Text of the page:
The term was introduced in Charles Lyell's masterpiece "Elements of Geology" in 1851, but became popular by the connection to the human ancestors in the "Geological Evidences of the Antiquity of Man" (1863). Lyell was one of the first geologists to shift the origin of man deep into geologic time and based on fragmentary fossil remains and comparative anatomy the naturalists at the time considered human evolution as a sort of "scala naturae", the ladder of progress in geological time, ranging from the African apes to the Victorian gentleman.

Schlock.2. Pithecanthrophus alatus, considered an early relative to the Schlockthropus - oil painting (1894) by Prof. Gabriel von Max, a gift to the 60. birthday of Ernst Haeckel. Haeckel had proposed this hypothetical ancestor of modern man based on his studies of comparative anatomy.

Apart of hypothetical missing links based on anatomical studies of humans and other apes the fossil remains helped reconstruct the barbaric appearance of early humans.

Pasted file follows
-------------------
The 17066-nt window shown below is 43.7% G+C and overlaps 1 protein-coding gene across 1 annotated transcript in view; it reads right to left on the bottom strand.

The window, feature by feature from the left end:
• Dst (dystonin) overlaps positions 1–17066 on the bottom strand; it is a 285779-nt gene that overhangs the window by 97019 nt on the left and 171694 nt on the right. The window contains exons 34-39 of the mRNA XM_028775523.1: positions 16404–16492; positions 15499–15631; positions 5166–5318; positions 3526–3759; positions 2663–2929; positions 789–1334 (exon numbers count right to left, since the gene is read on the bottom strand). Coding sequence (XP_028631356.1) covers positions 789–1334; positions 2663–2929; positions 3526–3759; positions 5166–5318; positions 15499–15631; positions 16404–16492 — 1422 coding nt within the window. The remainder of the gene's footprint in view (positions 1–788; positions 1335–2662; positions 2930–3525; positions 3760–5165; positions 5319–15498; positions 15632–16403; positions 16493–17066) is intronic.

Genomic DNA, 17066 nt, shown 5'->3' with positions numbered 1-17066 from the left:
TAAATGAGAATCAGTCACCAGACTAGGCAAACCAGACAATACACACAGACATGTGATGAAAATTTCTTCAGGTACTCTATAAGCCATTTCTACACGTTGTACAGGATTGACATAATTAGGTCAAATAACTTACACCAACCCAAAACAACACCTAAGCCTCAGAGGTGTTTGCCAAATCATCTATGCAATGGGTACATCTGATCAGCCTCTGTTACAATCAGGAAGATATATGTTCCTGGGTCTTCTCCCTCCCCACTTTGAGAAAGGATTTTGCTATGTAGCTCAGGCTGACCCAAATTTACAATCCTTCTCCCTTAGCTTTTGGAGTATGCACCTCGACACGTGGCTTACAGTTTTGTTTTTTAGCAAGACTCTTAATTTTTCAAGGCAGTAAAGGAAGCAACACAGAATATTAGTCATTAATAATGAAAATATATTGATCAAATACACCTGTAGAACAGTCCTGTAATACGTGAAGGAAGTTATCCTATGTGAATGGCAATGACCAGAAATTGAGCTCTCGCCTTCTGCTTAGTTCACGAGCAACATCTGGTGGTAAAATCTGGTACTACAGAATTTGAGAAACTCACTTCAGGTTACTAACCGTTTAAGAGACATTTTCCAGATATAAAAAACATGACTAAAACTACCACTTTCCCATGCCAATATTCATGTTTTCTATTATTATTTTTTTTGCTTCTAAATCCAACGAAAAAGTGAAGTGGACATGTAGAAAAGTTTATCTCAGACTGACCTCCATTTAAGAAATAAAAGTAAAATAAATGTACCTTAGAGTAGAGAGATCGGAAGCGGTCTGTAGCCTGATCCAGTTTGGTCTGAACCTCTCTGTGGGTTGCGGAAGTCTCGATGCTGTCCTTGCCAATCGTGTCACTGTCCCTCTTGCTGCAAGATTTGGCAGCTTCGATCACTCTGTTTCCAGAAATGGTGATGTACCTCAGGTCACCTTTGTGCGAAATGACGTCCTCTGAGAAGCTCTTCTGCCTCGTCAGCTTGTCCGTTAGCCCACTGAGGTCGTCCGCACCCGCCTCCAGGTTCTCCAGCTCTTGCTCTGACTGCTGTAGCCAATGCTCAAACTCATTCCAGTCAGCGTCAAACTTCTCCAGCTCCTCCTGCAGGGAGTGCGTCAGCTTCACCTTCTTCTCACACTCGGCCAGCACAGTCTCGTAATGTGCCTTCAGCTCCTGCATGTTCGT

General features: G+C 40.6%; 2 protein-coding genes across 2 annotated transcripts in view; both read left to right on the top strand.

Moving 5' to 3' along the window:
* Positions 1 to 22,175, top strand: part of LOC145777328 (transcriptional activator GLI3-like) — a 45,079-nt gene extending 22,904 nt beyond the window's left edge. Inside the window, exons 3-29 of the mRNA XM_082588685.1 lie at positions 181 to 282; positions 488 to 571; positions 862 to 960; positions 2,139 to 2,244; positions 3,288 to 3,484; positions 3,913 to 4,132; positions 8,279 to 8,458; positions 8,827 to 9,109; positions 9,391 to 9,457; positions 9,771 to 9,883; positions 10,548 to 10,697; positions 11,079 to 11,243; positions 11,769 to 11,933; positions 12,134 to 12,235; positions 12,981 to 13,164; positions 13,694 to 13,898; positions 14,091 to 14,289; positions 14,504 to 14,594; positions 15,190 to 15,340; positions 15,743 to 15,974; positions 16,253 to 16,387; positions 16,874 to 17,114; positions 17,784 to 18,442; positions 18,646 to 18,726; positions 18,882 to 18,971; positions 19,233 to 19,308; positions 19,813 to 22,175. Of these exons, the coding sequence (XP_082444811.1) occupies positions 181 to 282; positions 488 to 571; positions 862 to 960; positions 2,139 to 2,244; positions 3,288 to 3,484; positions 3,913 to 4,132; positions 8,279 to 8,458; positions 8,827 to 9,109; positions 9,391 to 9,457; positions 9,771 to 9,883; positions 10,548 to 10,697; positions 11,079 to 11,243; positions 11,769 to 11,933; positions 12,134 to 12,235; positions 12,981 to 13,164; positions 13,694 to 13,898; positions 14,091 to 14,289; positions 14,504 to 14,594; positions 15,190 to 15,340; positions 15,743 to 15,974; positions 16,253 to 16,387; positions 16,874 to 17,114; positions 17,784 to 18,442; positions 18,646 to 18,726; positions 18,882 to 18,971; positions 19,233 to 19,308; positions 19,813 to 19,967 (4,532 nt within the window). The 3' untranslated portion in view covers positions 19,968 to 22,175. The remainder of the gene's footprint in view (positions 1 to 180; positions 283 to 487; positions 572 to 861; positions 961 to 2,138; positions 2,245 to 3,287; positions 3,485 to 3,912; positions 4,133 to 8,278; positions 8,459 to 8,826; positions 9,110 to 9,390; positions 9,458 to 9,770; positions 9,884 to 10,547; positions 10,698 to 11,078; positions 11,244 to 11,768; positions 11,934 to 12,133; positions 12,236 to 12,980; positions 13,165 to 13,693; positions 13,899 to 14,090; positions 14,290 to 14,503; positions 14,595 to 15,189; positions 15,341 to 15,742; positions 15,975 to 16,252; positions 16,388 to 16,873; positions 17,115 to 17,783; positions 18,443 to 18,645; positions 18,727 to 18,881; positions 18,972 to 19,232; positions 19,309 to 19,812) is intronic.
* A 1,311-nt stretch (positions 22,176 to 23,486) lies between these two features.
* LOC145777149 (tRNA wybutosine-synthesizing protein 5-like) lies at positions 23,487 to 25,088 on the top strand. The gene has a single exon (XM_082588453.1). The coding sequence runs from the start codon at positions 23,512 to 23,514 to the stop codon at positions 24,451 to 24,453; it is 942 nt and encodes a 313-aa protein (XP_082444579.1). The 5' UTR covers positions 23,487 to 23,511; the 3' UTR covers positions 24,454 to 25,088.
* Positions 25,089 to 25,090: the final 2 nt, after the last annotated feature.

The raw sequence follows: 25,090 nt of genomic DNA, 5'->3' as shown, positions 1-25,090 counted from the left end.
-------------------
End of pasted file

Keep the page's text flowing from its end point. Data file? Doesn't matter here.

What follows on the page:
The fossil remains of Neanderthal man were discovered in 1856 and were important evidence to promote the ancestry of humankind, one of the most popular artistic reconstructions of this species became widely known in 1909.
Schlock.3. "The Man of La Chapelle-aux-Saints: an accurate reconstruction of the prehistoric cave man whose skull was found in the Department of Correze." Reconstruction by Frantisek Kupka, published in the journal "L´Illustration" (1909), based on the work of Marcellin Boule on the Neandertal skeleton discovered in 1908 at La Chapelle-aux-Saints (department Corr├Ęze in central France).

The Schlockthropus, as many other missing links in movies, follows with no doubt these classic reconstructions - a biped, hairy ape with the combination of a relative large cranial capacity  - you have to interact with the creature to make an interesting plot, but it must be stupid enough to be outsmarted - with the face and the jaw of a monkey.

However modern understanding of hominid fossils seriously undermines the notion that large brains were an ancient characteristic. The reconstruction with a large brain resembles also a bit to much modern humans, Australopithecus (3 million years old) would be a more realistic approach, a bipedal primate with a not to unusual cranial volume.


WENDT, H. (1971): Der Affe steht auf - Eine Bilddokumentation zur Vorgeschichte des Menschen. Rowohlt-Verlag: 288